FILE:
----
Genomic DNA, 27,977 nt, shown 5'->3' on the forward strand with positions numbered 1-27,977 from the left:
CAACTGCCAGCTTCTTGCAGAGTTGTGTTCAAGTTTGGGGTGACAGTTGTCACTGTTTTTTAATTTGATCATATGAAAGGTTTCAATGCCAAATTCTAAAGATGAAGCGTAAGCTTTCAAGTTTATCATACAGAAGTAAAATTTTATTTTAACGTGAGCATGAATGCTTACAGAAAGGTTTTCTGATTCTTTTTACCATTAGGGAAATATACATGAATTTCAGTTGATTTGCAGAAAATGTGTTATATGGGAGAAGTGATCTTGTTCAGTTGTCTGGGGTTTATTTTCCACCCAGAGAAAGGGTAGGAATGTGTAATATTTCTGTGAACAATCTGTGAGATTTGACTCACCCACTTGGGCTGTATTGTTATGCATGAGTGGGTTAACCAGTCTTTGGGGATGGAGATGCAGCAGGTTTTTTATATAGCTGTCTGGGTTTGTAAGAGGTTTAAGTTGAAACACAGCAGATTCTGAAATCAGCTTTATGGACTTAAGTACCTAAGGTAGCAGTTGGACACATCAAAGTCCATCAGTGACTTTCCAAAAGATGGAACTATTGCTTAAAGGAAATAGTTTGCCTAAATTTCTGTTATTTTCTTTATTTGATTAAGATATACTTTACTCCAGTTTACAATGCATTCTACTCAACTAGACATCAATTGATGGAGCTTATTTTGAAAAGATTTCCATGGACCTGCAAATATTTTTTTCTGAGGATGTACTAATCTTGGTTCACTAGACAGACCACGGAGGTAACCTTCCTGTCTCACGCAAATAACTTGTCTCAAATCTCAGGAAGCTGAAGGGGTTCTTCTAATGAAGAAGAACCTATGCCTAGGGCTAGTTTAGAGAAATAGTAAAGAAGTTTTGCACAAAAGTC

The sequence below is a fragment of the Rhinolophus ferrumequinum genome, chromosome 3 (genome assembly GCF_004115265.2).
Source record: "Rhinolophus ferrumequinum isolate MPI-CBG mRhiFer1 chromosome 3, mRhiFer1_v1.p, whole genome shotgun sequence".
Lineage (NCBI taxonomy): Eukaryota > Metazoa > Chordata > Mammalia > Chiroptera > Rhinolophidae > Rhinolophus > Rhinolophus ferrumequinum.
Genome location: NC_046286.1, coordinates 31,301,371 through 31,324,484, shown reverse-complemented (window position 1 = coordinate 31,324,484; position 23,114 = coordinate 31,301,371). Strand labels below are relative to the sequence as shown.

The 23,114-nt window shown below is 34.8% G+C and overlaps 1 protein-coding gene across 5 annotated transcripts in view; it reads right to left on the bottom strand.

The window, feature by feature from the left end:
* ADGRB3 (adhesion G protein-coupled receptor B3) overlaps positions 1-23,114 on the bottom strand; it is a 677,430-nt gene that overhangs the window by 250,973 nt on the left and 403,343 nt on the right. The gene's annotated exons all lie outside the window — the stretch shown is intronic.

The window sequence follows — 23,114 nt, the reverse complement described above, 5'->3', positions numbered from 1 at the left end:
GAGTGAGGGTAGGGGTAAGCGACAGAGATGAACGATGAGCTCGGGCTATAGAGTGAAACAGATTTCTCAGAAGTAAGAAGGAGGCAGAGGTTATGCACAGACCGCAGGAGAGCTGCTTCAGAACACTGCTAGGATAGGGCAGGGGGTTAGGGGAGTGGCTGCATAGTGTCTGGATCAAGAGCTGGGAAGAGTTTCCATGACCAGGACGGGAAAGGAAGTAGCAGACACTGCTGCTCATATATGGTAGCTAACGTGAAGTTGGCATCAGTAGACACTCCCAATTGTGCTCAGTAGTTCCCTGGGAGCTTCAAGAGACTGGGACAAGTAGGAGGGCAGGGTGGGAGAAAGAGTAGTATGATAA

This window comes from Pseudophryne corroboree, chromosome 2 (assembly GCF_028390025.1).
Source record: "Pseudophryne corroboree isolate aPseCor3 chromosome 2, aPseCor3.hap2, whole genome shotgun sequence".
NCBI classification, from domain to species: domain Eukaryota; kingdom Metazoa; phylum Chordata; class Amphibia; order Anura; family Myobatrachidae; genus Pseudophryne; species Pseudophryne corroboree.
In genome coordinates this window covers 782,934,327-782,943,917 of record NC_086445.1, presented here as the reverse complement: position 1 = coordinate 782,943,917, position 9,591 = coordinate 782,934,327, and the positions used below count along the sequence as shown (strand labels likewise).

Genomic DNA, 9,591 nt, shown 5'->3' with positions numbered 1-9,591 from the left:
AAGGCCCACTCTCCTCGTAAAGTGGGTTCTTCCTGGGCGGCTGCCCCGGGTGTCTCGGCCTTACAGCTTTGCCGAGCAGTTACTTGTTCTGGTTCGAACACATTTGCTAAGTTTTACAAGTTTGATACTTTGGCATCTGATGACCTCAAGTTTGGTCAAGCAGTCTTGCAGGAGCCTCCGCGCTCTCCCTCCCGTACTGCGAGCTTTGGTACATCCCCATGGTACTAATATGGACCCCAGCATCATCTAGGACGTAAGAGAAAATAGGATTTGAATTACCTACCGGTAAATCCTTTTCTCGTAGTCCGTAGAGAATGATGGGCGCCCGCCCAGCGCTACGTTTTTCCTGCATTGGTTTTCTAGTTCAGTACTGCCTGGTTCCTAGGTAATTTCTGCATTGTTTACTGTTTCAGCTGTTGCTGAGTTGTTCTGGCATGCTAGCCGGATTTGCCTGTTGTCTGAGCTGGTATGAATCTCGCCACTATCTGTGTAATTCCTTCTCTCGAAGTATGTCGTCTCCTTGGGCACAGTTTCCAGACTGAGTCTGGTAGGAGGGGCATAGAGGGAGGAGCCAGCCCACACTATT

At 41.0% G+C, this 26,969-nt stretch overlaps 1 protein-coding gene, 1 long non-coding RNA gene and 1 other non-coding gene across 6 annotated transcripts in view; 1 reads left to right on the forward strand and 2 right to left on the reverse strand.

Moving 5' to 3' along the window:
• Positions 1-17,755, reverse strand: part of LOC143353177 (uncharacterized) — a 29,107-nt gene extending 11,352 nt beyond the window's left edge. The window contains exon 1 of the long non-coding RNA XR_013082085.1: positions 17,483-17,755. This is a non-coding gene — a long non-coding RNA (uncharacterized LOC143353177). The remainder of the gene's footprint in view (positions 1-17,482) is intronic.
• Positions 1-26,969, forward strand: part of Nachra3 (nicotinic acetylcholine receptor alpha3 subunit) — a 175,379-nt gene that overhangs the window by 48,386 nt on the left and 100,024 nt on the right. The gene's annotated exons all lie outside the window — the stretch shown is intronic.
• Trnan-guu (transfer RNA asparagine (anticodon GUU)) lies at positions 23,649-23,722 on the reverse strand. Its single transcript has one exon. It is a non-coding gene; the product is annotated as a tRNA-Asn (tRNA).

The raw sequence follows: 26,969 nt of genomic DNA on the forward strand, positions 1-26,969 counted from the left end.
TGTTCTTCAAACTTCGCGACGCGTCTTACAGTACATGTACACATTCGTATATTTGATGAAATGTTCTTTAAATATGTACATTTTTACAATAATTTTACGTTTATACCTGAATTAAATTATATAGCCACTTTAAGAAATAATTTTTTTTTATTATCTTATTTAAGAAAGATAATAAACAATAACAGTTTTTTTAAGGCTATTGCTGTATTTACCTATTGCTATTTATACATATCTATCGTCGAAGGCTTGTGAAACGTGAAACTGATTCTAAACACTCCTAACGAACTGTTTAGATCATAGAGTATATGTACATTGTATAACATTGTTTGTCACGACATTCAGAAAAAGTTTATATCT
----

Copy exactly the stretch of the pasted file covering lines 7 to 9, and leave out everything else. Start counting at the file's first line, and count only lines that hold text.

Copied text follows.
The 23,114-nt window shown below is 34.8% G+C and overlaps 1 protein-coding gene across 5 annotated transcripts in view; it reads right to left on the bottom strand.

The window, feature by feature from the left end:
* ADGRB3 (adhesion G protein-coupled receptor B3) overlaps positions 1-23,114 on the bottom strand; it is a 677,430-nt gene that overhangs the window by 250,973 nt on the left and 403,343 nt on the right. The gene's annotated exons all lie outside the window — the stretch shown is intronic.